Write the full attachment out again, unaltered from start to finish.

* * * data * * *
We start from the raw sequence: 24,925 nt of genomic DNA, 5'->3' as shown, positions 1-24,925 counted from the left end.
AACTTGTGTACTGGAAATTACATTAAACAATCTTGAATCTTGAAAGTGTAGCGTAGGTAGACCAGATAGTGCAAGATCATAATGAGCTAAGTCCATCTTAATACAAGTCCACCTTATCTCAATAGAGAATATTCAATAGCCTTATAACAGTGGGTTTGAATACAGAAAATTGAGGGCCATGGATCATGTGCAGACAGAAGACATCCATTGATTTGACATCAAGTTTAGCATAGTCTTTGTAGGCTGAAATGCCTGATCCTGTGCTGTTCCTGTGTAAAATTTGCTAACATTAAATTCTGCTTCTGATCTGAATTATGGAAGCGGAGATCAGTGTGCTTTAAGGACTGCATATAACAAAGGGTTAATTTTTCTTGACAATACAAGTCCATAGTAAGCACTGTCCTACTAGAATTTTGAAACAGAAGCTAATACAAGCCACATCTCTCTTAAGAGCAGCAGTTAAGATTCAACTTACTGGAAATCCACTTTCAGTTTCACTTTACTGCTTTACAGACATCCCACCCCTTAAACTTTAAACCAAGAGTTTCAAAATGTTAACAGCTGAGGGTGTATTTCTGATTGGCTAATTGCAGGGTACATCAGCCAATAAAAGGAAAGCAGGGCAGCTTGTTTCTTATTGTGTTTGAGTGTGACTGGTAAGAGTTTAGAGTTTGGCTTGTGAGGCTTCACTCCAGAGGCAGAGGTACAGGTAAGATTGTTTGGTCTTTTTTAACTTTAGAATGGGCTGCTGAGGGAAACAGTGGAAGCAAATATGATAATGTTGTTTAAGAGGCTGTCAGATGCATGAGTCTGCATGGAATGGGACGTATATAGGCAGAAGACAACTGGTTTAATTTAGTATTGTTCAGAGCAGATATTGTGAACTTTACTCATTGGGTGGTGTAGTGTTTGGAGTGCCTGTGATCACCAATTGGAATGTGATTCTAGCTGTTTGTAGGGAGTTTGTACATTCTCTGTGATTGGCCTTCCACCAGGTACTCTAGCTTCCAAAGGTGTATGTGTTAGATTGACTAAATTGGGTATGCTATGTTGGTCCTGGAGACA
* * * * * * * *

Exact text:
We start from the raw sequence: 24,925 nt of genomic DNA, 5'->3' as shown, positions 1-24,925 counted from the left end.
AACTTGTGTACTGGAAATTACATTAAACAATCTTGAATCTTGAAAGTGTAGCGTAGGTAGACCAGATAGTGCAAGATCATAATGAGCTAAGTCCATCTTAATACAAGTCCACCTTATCTCAATAGAGAATATTCAATAGCCTTATAACAGTGGGTTTGAATACAGAAAATTGAGGGCCATGGATCATGTGCAGACAGAAGACATCCATTGATTTGACATCAAGTTTAGCATAGTCTTTGTAGGCTGAAATGCCTGATCCTGTGCTGTTCCTGTGTAAAATTTGCTAACATTAAATTCTGCTTCTGATCTGAATTATGGAAGCGGAGATCAGTGTGCTTTAAGGACTGCATATAACAAAGGGTTAATTTTTCTTGACAATACAAGTCCATAGTAAGCACTGTCCTACTAGAATTTTGAAACAGAAGCTAATACAAGCCACATCTCTCTTAAGAGCAGCAGTTAAGATTCAACTTACTGGAAATCCACTTTCAGTTTCACTTTACTGCTTTACAGACATCCCACCCCTTAAACTTTAAACCAAGAGTTTCAAAATGTTAACAGCTGAGGGTGTATTTCTGATTGGCTAATTGCAGGGTACATCAGCCAATAAAAGGAAAGCAGGGCAGCTTGTTTCTTATTGTGTTTGAGTGTGACTGGTAAGAGTTTAGAGTTTGGCTTGTGAGGCTTCACTCCAGAGGCAGAGGTACAGGTAAGATTGTTTGGTCTTTTTTAACTTTAGAATGGGCTGCTGAGGGAAACAGTGGAAGCAAATATGATAATGTTGTTTAAGAGGCTGTCAGATGCATGAGTCTGCATGGAATGGGACGTATATAGGCAGAAGACAACTGGTTTAATTTAGTATTGTTCAGAGCAGATATTGTGAACTTTACTCATTGGGTGGTGTAGTGTTTGGAGTGCCTGTGATCACCAATTGGAATGTGATTCTAGCTGTTTGTAGGGAGTTTGTACATTCTCTGTGATTGGCCTTCCACCAGGTACTCTAGCTTCCAAAGGTGTATGTGTTAGATTGACTAAATTGGGTATGCTATGTTGGTCCTGGAGACA